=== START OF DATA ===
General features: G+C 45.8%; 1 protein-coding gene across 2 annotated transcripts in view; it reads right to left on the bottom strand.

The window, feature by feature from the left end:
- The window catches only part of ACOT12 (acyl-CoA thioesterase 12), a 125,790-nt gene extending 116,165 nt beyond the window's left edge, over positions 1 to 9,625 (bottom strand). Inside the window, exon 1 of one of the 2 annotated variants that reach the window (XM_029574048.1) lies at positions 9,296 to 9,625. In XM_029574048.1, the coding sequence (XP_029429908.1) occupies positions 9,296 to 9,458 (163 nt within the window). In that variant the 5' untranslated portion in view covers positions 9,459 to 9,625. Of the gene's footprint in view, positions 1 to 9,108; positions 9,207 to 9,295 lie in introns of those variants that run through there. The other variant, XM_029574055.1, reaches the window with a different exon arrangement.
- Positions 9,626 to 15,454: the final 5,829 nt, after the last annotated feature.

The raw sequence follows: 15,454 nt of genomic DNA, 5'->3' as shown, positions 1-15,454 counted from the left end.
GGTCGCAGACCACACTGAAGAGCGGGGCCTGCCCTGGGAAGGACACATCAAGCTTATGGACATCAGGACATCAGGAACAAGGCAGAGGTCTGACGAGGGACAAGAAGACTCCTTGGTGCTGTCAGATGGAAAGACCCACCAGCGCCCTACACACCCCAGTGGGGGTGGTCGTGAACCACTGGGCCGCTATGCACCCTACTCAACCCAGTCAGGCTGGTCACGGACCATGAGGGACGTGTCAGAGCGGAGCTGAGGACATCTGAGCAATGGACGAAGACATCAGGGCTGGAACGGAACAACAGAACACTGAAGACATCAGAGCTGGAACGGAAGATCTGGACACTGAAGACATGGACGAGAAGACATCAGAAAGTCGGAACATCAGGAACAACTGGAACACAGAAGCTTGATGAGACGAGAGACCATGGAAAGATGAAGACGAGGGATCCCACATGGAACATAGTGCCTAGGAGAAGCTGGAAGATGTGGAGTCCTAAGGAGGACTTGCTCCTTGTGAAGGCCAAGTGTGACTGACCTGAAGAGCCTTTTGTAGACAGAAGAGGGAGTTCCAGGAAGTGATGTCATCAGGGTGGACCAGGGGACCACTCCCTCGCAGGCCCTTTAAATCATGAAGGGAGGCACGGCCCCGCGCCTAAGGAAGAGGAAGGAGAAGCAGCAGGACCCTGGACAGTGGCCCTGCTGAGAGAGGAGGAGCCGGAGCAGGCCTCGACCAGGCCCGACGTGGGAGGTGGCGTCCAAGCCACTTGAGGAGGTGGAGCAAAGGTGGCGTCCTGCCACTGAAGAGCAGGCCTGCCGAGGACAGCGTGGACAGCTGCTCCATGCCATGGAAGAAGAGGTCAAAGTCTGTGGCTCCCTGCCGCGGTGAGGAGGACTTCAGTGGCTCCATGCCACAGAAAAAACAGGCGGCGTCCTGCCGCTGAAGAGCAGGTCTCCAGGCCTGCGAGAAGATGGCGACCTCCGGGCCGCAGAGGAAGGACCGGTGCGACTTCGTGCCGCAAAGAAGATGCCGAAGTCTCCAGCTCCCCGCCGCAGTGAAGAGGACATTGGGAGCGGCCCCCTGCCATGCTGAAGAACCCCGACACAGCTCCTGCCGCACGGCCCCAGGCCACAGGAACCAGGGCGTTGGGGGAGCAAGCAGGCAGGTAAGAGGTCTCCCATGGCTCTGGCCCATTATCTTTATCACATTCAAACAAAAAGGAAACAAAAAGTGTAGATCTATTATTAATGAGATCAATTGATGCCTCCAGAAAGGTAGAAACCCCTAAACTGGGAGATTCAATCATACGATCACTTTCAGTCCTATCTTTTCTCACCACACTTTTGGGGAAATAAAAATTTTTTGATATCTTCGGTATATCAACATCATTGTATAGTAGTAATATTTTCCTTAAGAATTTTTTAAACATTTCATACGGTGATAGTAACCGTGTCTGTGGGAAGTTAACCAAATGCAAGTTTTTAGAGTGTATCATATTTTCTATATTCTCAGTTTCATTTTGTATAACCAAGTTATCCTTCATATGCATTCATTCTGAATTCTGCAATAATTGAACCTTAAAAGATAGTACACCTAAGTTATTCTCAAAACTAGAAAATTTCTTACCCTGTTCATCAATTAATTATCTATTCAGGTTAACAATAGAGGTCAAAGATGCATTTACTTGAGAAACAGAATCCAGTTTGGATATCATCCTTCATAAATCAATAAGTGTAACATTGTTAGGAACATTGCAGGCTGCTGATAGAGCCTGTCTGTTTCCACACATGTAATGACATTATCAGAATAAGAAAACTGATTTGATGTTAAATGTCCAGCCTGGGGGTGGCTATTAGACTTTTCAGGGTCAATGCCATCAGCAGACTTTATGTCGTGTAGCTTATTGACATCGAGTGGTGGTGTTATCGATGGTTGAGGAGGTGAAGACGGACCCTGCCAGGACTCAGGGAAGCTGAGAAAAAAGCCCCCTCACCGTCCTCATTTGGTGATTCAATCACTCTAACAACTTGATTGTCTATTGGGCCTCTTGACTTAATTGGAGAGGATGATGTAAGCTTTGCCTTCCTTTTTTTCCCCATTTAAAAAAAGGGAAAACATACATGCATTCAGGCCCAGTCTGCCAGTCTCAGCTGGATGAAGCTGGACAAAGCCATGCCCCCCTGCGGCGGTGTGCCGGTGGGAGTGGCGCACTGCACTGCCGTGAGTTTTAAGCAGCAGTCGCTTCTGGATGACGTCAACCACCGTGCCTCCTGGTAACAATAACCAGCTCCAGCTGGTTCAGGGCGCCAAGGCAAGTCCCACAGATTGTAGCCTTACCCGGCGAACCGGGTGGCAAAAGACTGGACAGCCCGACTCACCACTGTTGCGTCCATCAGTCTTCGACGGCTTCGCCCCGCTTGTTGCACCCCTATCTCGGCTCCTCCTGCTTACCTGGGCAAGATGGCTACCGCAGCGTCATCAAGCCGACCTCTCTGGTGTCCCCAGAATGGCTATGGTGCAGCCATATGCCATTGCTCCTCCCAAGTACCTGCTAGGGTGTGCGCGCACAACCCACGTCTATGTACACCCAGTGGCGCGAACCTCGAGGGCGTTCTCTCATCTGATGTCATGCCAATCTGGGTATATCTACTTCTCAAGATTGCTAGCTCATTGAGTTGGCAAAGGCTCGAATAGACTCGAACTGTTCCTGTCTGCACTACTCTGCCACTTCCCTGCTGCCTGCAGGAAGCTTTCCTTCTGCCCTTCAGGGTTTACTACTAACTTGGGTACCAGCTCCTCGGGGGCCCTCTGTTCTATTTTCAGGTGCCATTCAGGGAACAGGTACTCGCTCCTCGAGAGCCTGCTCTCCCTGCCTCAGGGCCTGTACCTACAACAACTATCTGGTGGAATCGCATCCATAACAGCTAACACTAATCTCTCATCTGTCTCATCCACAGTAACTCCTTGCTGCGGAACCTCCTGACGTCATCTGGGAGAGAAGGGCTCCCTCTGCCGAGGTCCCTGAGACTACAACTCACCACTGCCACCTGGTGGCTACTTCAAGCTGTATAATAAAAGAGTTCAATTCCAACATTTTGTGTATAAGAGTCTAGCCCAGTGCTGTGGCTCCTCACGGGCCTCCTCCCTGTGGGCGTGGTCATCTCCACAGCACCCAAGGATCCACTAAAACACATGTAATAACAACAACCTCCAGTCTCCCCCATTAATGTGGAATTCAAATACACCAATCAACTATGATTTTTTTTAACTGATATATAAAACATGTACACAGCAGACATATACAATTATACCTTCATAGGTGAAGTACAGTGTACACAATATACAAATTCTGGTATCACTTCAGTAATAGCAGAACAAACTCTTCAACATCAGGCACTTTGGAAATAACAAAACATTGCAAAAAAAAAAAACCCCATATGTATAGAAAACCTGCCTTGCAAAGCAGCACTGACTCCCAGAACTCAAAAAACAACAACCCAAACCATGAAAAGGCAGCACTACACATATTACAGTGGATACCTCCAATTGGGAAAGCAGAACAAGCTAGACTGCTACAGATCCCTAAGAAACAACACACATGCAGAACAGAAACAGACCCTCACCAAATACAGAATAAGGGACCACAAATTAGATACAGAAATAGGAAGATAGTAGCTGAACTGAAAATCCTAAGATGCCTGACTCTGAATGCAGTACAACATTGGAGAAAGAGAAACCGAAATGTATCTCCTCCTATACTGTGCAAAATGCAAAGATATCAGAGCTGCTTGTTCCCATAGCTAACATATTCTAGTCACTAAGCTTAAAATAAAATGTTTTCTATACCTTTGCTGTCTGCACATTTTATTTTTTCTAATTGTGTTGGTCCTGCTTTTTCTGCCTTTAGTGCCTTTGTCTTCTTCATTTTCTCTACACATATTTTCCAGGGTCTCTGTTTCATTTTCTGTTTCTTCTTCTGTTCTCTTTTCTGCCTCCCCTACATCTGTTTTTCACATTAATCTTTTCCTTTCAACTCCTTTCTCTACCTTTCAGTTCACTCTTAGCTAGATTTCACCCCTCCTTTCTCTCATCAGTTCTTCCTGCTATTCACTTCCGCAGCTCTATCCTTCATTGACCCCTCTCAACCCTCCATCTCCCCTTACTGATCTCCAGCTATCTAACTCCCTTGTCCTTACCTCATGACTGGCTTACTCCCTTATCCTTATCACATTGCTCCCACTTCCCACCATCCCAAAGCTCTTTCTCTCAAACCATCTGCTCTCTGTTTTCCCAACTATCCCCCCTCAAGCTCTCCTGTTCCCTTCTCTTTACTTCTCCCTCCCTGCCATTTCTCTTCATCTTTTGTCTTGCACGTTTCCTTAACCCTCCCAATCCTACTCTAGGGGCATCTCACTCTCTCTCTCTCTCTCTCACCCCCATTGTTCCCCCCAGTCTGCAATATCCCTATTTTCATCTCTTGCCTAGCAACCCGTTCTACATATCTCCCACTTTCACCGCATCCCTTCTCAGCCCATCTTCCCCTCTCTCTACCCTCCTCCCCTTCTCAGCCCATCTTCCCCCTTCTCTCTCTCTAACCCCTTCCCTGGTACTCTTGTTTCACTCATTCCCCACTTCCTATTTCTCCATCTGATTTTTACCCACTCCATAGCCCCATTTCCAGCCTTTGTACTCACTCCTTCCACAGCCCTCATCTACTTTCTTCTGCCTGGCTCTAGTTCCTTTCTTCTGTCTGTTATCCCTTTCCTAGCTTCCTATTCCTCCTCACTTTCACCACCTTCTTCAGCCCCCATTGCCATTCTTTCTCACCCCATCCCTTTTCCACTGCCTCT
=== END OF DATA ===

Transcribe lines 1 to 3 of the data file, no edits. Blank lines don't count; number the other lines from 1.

General features: G+C 45.8%; 1 protein-coding gene across 2 annotated transcripts in view; it reads right to left on the bottom strand.

The window, feature by feature from the left end:
- The window catches only part of ACOT12 (acyl-CoA thioesterase 12), a 125,790-nt gene extending 116,165 nt beyond the window's left edge, over positions 1 to 9,625 (bottom strand). Inside the window, exon 1 of one of the 2 annotated variants that reach the window (XM_029574048.1) lies at positions 9,296 to 9,625. In XM_029574048.1, the coding sequence (XP_029429908.1) occupies positions 9,296 to 9,458 (163 nt within the window). In that variant the 5' untranslated portion in view covers positions 9,459 to 9,625. Of the gene's footprint in view, positions 1 to 9,108; positions 9,207 to 9,295 lie in introns of those variants that run through there. The other variant, XM_029574055.1, reaches the window with a different exon arrangement.